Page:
Since then SSG has come a long way. According to Indian Defence Analyst & Military Historian, Mandeep Singh Bajwa, the SSG "are formidable opponents and easily rank as one of the finest special forces in the world."
The former president of Pakistan, General Pervez Musharraf, was an SSG-trained commando.
"Be proud of your poverty." ~ Aboobaker Osman Mitha
Mitha in East Pakistan
Maj Gen Mitha was particularly active in East Pakistan in the days preceding the military action of 25 March 1971. Other generals were present in Dhaka along with Yahya Khan, and secretly departed on the evening of 25 March 1971, that fateful day after fixing the deadline for the military action. Maj Gen Mitha is said to have remained behind. Lt Gen Tikka Khan, Maj Gen Rao Farman Ali and Maj Gen Khadim Hussain Raja were associated with the planning of the military action. Eventually their action bloodied the capital city Dhaka with the blood of thousands of residents including students, military and police personnel, politician and the general mass. Later documents regarding their action on the early hours of 26 March 1971 known as Operation Searchlight was revealed to the world.
Maj Gen Mitha's account of his role during the ill-fated 1971 war is extremely educational. In 1970 he was appointed QMG (Quarter Master General) which involved the responsibility of logistics, later including wartime logistics. He was briefly involved in the army operation in East Pakistan without being appointed to any official position.
He arrived in March 1971 to assist Gen Tikka Khan — when the latter took over Eastern Command after the previous commander Lt Gen Sahabzada Yaqub Khan resigned — and stayed on for a few weeks in East Pakistan. He helped to quell the atrocities being meted out by the increasingly disenchanted Bengalis.
Mitha's official responsibilities as QMG were restricted to logistical support. He asserts fulfilling his duty by pointing out to GHQ the inadequacy of man and materials in the advent of war in a report submitted as early as June 1971. His meritorious wartime conduct is supported by the award of Hilal-i-Jurrat conferred upon him for services in East Pakistan, an award that was later rescinded.
He claims that Pakistani intelligence reports of an impending attack by India were overlooked by those who later implicated him in the 1971 debacle, thereby exploiting the opportunity to further their personal quest for power.
Betrayal by Lt Gen Gul Hassan
Maj Gen Mitha was Quartermaster General at GHQ when prematurely retired by the civilian Chief Martial Law Administrator,Zulfikar Ali Bhutto, in December 1971. He was just over 48 years old. Lt General Gul Hasan added his name to a list of officers whose retirements were announced by Zulfikar Ali Bhutto in his first speech as president on 20 December 1971. This came as a surprise as Maj Gen Mitha had no hand in the Officer's Revolt at Gujranwala and the hooting down of General Abdul Hamid Khan (Chief of Staff) at a GHQ meeting.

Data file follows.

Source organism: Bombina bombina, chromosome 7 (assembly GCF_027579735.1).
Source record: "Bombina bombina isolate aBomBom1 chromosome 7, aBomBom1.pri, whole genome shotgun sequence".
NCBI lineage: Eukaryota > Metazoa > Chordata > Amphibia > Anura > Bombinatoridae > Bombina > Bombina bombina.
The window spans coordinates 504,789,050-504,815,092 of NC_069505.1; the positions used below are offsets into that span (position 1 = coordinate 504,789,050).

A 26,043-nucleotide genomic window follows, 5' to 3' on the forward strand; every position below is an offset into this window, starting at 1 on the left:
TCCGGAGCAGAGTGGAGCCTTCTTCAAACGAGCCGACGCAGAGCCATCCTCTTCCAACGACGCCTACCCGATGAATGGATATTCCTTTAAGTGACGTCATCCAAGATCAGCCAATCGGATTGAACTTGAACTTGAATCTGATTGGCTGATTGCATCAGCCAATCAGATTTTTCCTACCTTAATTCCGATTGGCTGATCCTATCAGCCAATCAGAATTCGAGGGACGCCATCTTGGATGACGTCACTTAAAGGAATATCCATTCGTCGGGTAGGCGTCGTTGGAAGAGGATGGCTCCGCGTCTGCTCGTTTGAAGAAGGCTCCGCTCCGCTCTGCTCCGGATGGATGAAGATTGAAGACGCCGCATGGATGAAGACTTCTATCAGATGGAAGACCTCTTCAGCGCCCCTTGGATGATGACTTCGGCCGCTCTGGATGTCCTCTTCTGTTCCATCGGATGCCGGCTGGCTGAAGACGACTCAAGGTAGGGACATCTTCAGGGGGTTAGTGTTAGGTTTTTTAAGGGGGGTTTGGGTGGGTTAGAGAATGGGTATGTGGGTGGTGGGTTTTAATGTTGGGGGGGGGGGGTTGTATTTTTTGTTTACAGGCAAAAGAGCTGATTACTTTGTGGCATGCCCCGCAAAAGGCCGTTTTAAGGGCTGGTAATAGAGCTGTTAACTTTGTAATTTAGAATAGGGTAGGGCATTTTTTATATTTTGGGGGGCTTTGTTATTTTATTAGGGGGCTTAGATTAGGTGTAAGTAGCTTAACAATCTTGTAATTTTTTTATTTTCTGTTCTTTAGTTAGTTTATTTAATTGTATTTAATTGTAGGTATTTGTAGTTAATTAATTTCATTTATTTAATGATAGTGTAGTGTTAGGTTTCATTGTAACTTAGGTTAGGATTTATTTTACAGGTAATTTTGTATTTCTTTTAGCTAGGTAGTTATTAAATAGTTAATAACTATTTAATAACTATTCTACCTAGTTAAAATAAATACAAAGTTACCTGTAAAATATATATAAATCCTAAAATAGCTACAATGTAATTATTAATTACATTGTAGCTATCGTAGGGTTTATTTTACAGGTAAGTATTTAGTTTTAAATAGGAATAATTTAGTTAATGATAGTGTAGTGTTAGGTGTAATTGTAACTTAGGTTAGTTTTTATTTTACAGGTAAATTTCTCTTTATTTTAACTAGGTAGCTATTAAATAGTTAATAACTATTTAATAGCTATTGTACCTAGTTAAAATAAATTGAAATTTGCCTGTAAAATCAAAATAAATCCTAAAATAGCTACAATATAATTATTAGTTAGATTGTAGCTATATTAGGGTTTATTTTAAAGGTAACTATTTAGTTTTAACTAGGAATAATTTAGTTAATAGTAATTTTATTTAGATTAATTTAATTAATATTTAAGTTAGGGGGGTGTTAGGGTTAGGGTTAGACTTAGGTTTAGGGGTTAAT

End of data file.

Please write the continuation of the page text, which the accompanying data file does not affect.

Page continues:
According to Maj Gen Mitha, it was Gul Hasan who also saved then-Brigadier Muhammad Zia-ul-Haq from being sacked. Brigadier Zia was in Jordan. The year was 1971. Gen Yahya Khan received a signal from Maj Gen Nawazish, the head of the Pakistan military mission in Amman, asking that Zia be court martialled for disobeying GHQ orders by commanding a Jordanian armoured division against the Palestinians, as part of actions in which thousands were killed. That ignominious event is known as Operation Black September. It was Gul Hasan who interceded for Zia and Yahya Khan let Zia off the hook.
Retirement and death
In the course of his military career, he was awarded the Hilal-i-Jur'at, Sitara-i-Pakistan, and Sitara-i-Quaid-i-Azam. After retirement he was stripped of his medals and pensions without due cause, and that was quite a surprise to the public as he was never court-martialed. But Maj Gen Mitha gained more popularity by this due to which he was kept under surveillance by the Bhutto Administration as he was also a hero for his juniors in the SSG. He remained under surveillance through the Bhutto years.
He had a hard time finding any kind of employment. Had it not been for the generosity of a friend living in Britain, who asked Mitha to manage his farm for him, he would have been on the street.
Maj Gen AO Mitha died in December 1999. After he died, one of his friends wrote to his wife, "At the end of a tumultuous life, all he wanted was a room to sleep in, one to write and eat in – a space to walk, reflect and gaze across the fields to the distant hills."
Unlikely Beginnings A soldier's life
By Major General A. O. Mitha